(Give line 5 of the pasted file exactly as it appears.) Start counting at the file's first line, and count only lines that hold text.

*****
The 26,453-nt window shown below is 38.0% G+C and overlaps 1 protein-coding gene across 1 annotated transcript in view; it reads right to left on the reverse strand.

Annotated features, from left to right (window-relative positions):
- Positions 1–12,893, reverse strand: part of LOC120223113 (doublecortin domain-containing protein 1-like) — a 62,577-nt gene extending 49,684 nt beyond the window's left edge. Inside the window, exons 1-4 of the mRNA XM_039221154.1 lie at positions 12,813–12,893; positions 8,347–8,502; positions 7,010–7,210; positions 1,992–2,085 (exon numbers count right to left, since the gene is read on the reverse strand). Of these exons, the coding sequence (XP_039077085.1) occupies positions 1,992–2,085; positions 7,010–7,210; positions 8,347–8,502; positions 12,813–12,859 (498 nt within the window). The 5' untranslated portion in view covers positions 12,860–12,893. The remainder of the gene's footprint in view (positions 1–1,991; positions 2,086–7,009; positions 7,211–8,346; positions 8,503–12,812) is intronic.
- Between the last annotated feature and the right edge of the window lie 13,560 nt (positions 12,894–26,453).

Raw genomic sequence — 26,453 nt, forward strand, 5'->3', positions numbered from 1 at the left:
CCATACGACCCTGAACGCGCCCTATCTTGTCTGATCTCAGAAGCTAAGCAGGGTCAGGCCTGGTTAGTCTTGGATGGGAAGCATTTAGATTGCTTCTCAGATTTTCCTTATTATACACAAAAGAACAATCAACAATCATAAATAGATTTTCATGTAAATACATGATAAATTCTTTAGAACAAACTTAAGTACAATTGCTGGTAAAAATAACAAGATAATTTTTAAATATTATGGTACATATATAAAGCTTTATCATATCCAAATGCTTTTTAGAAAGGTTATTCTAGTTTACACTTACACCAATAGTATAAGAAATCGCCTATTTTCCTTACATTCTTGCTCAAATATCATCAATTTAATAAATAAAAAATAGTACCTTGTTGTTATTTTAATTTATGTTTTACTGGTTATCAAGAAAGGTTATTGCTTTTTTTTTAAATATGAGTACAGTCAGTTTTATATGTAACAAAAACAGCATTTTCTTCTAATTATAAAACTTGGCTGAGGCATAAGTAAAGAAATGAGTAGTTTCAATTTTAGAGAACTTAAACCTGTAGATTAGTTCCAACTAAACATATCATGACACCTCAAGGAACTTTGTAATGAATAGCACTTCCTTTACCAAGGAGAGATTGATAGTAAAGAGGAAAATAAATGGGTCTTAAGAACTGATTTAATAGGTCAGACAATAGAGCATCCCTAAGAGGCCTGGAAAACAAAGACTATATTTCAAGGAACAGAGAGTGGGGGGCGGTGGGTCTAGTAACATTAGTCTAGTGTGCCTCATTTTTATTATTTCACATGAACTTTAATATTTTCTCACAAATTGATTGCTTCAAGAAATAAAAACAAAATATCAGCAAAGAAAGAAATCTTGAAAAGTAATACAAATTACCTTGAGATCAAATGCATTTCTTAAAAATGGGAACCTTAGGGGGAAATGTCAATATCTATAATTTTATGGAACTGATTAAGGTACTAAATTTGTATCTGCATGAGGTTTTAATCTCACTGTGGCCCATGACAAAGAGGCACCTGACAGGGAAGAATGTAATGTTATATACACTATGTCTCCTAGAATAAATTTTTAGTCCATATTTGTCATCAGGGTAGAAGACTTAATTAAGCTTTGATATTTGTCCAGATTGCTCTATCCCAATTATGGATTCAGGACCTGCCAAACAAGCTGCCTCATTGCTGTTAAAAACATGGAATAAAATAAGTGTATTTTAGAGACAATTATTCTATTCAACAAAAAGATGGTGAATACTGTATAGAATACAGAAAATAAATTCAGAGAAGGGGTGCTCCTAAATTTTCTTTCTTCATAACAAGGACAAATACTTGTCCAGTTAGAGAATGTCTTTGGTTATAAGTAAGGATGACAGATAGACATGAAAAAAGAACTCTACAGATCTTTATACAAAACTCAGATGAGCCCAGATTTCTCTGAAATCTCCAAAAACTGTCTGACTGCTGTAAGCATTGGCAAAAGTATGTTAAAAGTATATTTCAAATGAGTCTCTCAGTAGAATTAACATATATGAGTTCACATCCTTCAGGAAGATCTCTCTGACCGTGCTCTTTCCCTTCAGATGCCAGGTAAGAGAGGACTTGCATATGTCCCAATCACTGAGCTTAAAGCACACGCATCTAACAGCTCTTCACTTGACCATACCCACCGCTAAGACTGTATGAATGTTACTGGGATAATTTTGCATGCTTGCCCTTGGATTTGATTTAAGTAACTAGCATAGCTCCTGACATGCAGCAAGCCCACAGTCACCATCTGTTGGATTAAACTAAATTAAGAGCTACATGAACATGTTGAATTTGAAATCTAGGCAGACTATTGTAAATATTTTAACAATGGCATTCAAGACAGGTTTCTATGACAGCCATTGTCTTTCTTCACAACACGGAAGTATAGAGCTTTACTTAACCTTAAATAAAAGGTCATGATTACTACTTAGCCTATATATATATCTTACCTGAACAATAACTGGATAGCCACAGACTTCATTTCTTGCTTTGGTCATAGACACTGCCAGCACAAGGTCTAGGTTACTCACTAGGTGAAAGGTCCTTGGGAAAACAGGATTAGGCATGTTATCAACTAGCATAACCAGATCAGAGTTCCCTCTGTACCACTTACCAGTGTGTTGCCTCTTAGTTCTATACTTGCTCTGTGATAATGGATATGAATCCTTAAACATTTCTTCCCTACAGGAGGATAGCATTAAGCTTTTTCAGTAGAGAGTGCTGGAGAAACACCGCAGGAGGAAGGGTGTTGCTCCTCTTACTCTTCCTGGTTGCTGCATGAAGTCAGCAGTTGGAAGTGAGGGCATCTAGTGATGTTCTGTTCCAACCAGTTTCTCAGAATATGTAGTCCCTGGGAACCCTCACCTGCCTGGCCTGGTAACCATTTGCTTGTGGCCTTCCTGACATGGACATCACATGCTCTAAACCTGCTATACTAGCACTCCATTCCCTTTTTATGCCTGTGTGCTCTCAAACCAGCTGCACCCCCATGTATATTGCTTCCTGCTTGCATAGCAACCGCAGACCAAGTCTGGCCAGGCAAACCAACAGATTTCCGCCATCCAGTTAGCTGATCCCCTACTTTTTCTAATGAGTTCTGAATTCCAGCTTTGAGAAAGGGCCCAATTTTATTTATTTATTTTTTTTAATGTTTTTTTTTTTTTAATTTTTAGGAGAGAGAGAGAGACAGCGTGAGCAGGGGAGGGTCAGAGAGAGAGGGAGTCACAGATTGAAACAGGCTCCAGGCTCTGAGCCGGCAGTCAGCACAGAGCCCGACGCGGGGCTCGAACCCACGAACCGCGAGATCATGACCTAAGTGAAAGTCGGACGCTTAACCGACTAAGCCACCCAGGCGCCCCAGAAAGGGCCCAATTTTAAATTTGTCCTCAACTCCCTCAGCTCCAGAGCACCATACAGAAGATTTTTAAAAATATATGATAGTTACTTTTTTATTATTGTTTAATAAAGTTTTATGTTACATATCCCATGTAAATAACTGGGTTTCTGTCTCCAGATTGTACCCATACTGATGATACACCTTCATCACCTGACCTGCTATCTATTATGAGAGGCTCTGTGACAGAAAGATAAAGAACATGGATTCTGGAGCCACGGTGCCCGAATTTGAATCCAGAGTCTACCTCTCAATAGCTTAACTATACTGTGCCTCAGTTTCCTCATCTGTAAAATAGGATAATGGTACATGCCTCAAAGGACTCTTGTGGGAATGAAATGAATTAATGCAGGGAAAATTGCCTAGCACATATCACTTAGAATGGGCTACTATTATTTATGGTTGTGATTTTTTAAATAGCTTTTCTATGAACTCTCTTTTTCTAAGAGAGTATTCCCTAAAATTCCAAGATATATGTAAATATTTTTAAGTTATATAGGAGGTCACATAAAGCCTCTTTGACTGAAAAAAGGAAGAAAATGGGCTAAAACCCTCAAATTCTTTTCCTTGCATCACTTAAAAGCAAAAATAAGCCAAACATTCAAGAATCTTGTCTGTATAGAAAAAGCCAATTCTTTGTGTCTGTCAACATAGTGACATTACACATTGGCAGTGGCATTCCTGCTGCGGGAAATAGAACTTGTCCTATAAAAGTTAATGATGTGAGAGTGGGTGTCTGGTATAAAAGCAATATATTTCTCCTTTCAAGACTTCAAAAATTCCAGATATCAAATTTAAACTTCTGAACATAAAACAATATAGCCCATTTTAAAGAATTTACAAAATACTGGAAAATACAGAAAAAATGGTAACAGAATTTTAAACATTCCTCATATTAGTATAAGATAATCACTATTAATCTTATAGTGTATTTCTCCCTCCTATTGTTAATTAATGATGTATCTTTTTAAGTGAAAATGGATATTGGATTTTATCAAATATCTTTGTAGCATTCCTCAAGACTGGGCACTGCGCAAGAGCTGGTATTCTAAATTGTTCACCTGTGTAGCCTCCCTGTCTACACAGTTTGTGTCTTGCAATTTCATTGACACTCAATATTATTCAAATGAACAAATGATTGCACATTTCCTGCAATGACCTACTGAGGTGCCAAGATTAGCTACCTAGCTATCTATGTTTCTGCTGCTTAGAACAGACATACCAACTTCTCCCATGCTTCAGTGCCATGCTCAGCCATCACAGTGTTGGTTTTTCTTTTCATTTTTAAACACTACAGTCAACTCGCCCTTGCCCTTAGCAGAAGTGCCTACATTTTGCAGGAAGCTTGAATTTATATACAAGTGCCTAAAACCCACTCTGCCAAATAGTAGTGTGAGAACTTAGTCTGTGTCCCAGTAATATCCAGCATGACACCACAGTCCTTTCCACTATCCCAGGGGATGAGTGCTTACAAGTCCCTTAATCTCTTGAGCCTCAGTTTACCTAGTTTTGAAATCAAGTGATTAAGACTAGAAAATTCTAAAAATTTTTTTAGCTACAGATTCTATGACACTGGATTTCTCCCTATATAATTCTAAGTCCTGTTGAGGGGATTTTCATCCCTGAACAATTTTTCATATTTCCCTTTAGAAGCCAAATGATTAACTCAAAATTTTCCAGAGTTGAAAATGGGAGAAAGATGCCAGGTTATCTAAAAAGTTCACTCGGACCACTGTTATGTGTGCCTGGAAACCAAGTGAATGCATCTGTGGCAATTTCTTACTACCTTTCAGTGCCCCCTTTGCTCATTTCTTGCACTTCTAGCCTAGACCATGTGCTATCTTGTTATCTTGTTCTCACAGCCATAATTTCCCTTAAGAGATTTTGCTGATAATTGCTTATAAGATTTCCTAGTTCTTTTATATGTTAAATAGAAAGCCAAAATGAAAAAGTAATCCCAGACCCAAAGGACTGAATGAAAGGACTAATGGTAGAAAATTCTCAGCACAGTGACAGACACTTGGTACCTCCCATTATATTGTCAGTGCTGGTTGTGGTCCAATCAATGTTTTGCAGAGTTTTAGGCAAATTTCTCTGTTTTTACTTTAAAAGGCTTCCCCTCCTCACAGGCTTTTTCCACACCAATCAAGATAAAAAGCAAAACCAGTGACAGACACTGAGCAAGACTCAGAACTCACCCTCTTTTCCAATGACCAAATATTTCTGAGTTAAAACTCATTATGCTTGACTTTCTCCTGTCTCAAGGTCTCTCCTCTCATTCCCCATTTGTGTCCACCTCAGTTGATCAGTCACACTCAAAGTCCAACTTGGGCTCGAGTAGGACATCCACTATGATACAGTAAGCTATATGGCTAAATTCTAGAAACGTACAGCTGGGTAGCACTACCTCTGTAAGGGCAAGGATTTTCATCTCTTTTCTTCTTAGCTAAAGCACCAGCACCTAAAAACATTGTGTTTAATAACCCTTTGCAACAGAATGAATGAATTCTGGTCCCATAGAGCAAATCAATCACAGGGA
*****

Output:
Raw genomic sequence — 26,453 nt, forward strand, 5'->3', positions numbered from 1 at the left: